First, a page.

In aerobic sports—like running, walking, swimming, dancing, and bicycling—oxygen is used to generate the energy needed to continue the physical activity for a long period of time. For the creation of biogas, the opposite type of environment is needed to generate energy. Biogas is made by special anaerobic bacteria, microorganisms that live in environments without oxygen. The anaerobic bacteria break down the biomass into methane in a series of processes called anaerobic digestion. Biogas can be tapped directly from landfills,where sanitation workers dump and cover up everyone's trash, or from biogas generators where farmers or engineers mix biomass with anaerobic bacteria.
In this energy science fair project, you will explore what kinds of biomass are good at making biogas. The kinds of biomass you will investigate are cow manure by itself and cow manure with vegetable peelings or with mashed banana. You will figure out how much biogas each biomass makes by filling empty soda bottles with these different types of biomass, sealing each bottle with a balloon, and measuring the inflation of the balloons (inflated mostly by methane!) over several days. Which biomass makes the most biogas?
Terms and Concepts
- Organic matter
- Steam generator
- Renewable energy
- Natural gas
- Anaerobic bacteria
- Anaerobic digestion
- Biogas generator
- Global warming
- Negative control
- How can you get energy out of biomass?
- How are vegetable peels and mashed bananas different from each other? How might these differences affect how these foods can be used to make biogas?
- Does biomass energy impact global warming?
- Is biomass energy a carbon-neutral source of energy?
- What is special about the bacteria that make biogas?
These sources describe what biomass is and how it can be used to make energy:
- Energy Information Administration. (2007, November). Energy Kid's Page: Biomass—Renewable Energy from Plants and Animals. Retrieved February 26, 2009, from https://www.eia.gov/kids/energy.php?page=biomass_home-basics
- National Renewable Energy Laboratory. (2008, July 25). Biomass Energy Basics. Retrieved January 31, 2009, from https://www.nrel.gov/workingwithus/re-biomass.html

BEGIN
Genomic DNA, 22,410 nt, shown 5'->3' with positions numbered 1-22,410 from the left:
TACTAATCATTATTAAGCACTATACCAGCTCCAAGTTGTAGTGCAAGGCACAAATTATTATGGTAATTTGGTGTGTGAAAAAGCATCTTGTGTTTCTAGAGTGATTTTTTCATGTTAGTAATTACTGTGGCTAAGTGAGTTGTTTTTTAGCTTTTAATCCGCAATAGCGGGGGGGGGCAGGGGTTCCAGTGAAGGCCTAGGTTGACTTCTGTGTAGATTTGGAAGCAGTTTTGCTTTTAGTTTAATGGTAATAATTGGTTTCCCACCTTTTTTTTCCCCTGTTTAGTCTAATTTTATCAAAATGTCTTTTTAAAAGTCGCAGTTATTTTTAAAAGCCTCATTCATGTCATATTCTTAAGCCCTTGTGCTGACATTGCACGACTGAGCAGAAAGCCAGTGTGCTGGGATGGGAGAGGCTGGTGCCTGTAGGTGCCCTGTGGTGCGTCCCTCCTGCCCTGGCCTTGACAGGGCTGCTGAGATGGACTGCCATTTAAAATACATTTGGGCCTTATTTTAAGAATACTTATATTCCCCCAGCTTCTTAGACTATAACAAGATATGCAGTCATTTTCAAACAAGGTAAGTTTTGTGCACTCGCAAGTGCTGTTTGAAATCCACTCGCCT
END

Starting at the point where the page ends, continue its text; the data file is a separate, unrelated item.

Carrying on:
This source describes the different types of renewable energy and the role each plays in the United States:
- Energy Information Administration. (2007, November). Energy Kid's Page: Renewable Energy. Retrieved February 26, 2009, from http://www.eia.doe.gov/kids/energyfacts/sources/renewable/renewable.html
This source describes how a California power, gas, and electric company gets auto fuel from cow manure:
- Environmental Leader. (2008, March 5). PG&E Gets Energy from Cow Manure. Retrieved January 31, 2009, from http://www.environmentalleader.com/2008/03/05/pge-gets-energy-from-cow-manure/
Visit these pages, from PG&E, a California power, gas, and electric company, for more information about electricity:
- Pacific Gas and Electric Company. (2002). Electricity Generation and Distribution. Retrieved March 4, 2009, from http://www.pgesafetyeducation.com/school/energy-science/tellmemore/index.html
- Pacific Gas and Electric Company. (2002). Alternative Energy Sources. Retrieved March 4, 2009, from http://www.pgesafetyeducation.com/school/energy-science/tellmemore/alternative.html
For help creating graphs, try this website:
- National Center for Education Statistics (n.d.). Create a Graph. Retrieved February 26, 2009, from https://nces.ed.gov/nceskids/CreateAGraph/default.aspx
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Materials and Equipment
- Soda bottles, 1 liter, empty and clean (9)
- Masking tape
- Permanent marker
- Disposable gloves; available at drug stores and some hardware stores
- Small paper cups, 3 oz. (15)
- Kitchen scale or digital scale capable of distinguishing between 1 gram quantities, such as the Fast Weigh MS-500-BLK Digital Pocket Scale, 500 by 0.1 G, available from Amazon.com.